Advisory Column: When should entrepreneurs buy property?
"I'm not a 'hurry come-up' or 'fly by night' business, you know. My company has been around for many years and we own our own office."
Those sentiments were expressed by an entrepreneur I met at a corporate networking event some time ago. For him, acquiring an office space was tantamount to substance and credibility in business.
Interestingly, his view is not uncommon or entirely off-base. Just as home-ownership is the pinnacle of success for the average person, for some, owning the commercial space from which you are based is evidence that your company has 'arrived'.
The fact is property ownership by itself says very little about the viability and success of an enterprise. There are businesses that own large edifices and are steep in debt, have little opportunity for growth, limited liquidity and rack up millions in losses each year. They are property rich, cash poor and on a downward spiral.
On the other extreme there are thriving companies that are quite profitable, have very positive cash flows and huge potential for growth, yet they don't own a single piece of real estate.
With that said, most successful businesses will want to set down roots and establish head-quarters on premises they own as part of their long term plans for continuity and longevity. This goes for brick and mortar businesses as well as virtual enterprises.
However, the decision to buy is not a simple one and should never be influenced by the entrepreneur's personal aspirations or perceptions of others.
There are far more consequential considerations to be taken into account.
Vision and strategy: Entrepreneurs have to learn to set aside personal aspirations in favour of what's best for the company. The business' vision and long term strategy should guide all major capital investments particularly property. These purchases must be well thought out and driven primarily by the company's future plans and needs.
Timing: For companies under seven years it's usually best to rent rather than buy space. Unless its primary business is real estate development or investing, it is generally unwise for a company to purchase property in its infancy because a business needs time to establish itself, develop a robust business model, sound revenue sources, and reinvest for growth. How a business uses its resources in the early growth phase will determine its future viability.
Cashflows: Because cashflows are the lifeline of the business, any expenditure for fixed assets that require significant capital must be carefully examined. More so if that asset is not a direct input for the goods and services it provides, nor offers a competitive advantage in the short to medium term.
Many great businesses have failed because of lack of liquidity - they did not have cash on hand when they needed it most, and real estate purchases can be cash killers.
Maintenance and taxes: For the novice entrepreneur paying rent may seem like a waste of money but this is not necessarily the case. Some of the biggest and most noted companies locally and internationally own a mere fraction of the real estate from which they operate. The reason is that often the highest and best use of their cash is to re-invest in the business for operations, production, marketing, new product development, etc. They earn more from business operations than they ever could from the real estate.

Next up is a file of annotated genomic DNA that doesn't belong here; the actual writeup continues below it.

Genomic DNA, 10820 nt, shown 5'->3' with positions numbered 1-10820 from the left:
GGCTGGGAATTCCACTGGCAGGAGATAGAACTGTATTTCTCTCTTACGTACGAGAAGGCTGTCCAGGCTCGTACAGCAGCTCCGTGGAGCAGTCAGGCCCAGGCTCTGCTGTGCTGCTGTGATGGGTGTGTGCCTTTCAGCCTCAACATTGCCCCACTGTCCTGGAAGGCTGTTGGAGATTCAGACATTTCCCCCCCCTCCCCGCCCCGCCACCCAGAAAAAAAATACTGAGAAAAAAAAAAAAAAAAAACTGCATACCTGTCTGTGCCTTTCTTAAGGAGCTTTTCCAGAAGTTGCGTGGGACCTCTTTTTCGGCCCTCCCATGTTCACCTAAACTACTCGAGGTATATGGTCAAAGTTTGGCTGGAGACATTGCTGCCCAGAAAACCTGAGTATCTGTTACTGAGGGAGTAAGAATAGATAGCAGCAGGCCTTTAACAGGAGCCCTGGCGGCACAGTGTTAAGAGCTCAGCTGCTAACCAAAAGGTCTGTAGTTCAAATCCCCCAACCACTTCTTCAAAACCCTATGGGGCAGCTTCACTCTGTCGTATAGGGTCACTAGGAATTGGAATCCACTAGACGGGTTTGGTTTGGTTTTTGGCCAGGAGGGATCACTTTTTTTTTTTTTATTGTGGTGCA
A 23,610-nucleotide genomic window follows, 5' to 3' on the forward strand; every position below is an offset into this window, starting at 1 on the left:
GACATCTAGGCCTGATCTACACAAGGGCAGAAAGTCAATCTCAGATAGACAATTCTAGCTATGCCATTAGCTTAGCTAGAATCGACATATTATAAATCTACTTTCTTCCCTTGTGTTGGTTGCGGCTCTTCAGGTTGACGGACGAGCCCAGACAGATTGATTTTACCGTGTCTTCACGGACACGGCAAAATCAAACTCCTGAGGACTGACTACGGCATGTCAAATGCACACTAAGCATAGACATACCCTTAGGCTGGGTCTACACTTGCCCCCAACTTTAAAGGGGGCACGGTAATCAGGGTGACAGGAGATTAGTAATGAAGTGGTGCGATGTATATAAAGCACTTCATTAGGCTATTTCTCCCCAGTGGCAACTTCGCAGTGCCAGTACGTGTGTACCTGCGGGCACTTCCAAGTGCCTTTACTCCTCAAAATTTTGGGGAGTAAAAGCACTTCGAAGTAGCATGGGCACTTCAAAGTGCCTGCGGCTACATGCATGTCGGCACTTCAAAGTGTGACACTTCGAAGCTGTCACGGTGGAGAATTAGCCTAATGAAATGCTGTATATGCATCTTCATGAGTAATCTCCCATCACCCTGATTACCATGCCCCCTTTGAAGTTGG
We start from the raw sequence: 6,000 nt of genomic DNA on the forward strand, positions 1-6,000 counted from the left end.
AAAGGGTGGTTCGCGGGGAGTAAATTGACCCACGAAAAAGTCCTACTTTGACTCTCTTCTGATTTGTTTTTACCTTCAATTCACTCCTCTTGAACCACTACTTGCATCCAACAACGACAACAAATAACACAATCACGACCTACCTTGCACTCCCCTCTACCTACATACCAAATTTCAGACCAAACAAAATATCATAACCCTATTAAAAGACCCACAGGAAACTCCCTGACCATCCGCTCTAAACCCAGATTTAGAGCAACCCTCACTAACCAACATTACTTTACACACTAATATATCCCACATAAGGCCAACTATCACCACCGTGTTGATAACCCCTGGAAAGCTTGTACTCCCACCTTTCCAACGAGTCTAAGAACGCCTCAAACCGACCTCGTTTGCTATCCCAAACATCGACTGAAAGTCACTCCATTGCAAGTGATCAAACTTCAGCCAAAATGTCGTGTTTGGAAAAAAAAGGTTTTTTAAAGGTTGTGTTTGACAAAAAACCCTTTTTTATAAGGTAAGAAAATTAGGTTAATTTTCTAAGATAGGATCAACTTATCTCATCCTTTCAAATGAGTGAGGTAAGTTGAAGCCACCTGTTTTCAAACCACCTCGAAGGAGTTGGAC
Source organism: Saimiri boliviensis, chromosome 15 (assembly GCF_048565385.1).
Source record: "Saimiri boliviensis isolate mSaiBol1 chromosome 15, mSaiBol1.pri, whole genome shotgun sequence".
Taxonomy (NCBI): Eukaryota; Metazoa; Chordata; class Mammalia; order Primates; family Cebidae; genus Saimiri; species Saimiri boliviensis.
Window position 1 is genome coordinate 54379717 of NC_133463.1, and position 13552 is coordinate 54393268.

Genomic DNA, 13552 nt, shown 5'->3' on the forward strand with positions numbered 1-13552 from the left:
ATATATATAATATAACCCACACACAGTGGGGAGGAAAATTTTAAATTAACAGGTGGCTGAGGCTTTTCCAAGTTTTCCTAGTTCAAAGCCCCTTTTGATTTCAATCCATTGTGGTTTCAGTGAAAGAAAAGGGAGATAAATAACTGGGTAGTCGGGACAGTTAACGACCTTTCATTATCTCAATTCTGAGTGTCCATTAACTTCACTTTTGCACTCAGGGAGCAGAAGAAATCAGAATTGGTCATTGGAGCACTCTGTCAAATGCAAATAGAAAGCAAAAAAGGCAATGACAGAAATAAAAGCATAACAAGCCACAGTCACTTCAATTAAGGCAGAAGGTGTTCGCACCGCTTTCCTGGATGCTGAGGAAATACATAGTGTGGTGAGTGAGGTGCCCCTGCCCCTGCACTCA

Additionally property purchases come with numerous additional expenses, risks, responsibilities and insurance & tax obligations from the time of purchase through lifetime maintenance.
Location: For some businesses, especially those in retail, location is king. The zoning, level of traffic and visibility, security and parking are some of the key considerations when investing in property as your location will determine your fate. For other businesses location may not be such a critical factor. The diversity in the nature of businesses is yet another reason that buying property requires careful consideration of what's best for your particular company.
Financing: Possibly the greatest challenge of all when it comes to buying property is the
ability to access financing. Many business owners will tell you that they want to purchase property but have been stymied by limited access to finance. It's easier for an entrepreneur in Jamaica to borrow $10 million from a commercial bank to buy a luxury car that adds no value to the business and depreciates by 10 per cent once driven from the dealership, than it is to buy property of equal value from which productive enterprise is conducted and which typically increases in value. In fact, all major banks offer 100 per cent financing on car loans yet none extend that offer for commercial property.
Last week I spoke with business bankers from three major banks who outlined loan facilities for commercial property purchases (see table).
All the representatives noted that the interest rates, loan term and loan amount were negotiable and flexible depending on the customer and their relationship with the bank. They generally listed financial statements, monthly cashflow projections for a year and annualised for several years, and bank statements for at least a year among their loan requirements.
There are advantages, disadvantages, risks and challenges in purchasing commercial property for your business. What is not in doubt is that careful planning and consideration of the factors mentioned above is essential for good decision-making.
n Yaneek Page is an entrepreneur and trainer in entrepreneurship and workforce innovation. Email: firstname.lastname@example.org Twitter: @yaneekpage Website: yaneekpage.com